Let’s just get this out of the way. The Amiron Wireless headphones are beautifully built. They have an almost industrial design of metal and plush padding that makes them feel sturdy and a little heavy at times but in a good way. Putting them on feels like you’re wearing a very comfortable helmet. The padding provides a great seal that, when combined with the plush material and metal build, do a great job at passively isolating outside noise. That said, I did find these to be too loose, and if I looked away too quickly or shook my head a little, they came flying off.
The padding on the ear cups feels like they’re wrapped in microfiber cloth, which makes them super comfortable to wear for longer listening sessions. I managed to make it to about five hours of listening before I felt the need to take them off, and it wasn’t because of comfort. They just got too warm for comfort after a while. I’m sure this won’t be as much of an issue in the winter, but with summer on the way, it did get pretty warm.
The headband is wrapped in a similar padding, but the rest of the Amiron Wireless is made of cold metal. As much as I like the build of these headphones and how they feel in the hand, I’m not the biggest fan of the design. As I mentioned these are pretty large, but the silhouette makes them look even larger when you’re wearing them. You can kiss any chance of blending into the people around you goodbye. These will make you stand out like a sore thumb, despite the minimal aesthetic.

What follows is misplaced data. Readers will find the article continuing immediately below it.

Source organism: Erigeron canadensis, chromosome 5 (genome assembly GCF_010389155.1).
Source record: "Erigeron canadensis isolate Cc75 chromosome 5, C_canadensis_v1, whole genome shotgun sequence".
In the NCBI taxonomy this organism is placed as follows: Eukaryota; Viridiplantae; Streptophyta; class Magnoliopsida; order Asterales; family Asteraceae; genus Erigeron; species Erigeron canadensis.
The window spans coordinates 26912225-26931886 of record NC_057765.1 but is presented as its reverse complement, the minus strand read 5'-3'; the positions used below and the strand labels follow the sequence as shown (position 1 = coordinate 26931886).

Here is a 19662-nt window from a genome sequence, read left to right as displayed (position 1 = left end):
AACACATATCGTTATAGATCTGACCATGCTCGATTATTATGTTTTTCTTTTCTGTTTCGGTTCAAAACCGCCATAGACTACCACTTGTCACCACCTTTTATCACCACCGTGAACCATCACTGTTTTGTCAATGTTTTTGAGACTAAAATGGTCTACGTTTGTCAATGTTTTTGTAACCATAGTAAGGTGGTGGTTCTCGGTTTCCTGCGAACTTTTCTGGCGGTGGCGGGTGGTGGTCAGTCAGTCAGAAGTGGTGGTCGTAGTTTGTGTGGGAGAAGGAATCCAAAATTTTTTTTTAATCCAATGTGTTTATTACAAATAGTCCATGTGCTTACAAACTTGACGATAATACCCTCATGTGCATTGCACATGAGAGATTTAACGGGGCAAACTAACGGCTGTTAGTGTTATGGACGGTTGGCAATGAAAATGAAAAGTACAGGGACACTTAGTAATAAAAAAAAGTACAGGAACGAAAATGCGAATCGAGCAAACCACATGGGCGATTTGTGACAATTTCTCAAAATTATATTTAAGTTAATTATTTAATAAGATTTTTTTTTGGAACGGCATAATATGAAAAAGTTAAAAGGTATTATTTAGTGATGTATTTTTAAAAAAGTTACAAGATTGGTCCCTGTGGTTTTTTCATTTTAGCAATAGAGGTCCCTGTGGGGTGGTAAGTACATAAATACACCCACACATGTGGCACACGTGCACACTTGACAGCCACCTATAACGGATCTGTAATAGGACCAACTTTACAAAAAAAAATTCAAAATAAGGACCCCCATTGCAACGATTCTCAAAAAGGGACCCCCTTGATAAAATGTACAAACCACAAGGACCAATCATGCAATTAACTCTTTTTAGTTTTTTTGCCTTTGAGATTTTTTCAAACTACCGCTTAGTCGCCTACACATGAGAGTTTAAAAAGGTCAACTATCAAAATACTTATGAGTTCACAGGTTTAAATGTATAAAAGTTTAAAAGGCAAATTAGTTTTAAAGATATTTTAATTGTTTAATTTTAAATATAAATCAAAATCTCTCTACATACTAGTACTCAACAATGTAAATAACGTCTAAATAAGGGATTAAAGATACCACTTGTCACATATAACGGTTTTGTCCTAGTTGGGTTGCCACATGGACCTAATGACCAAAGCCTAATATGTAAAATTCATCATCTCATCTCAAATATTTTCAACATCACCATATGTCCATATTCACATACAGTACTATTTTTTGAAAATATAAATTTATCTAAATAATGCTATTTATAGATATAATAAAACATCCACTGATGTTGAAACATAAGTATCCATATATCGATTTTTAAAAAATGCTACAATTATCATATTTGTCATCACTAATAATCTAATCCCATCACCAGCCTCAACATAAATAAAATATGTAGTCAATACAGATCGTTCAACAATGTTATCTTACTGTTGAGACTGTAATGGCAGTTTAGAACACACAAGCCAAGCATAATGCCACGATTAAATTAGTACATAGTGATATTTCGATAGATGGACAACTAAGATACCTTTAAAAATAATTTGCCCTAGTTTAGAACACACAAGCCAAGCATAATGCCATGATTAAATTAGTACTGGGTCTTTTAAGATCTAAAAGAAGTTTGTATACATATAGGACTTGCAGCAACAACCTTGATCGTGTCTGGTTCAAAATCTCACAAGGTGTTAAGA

If you don’t really care, then this obviously isn’t a problem for you. That said, I usually try to avoid showing expensive tech to people around me, and these look expensive. But the large size also means that carrying them around is borderline impossible—unless you have a bag. The headphones don’t fold at the hinges and the ear cups don’t rotate flat; although, they do swivel a bit to help you get a better fit. Letting them drop to your neck when not in use makes you look almost comical and definitely isn’t comfortable. Naturally, you’re going to need a bag.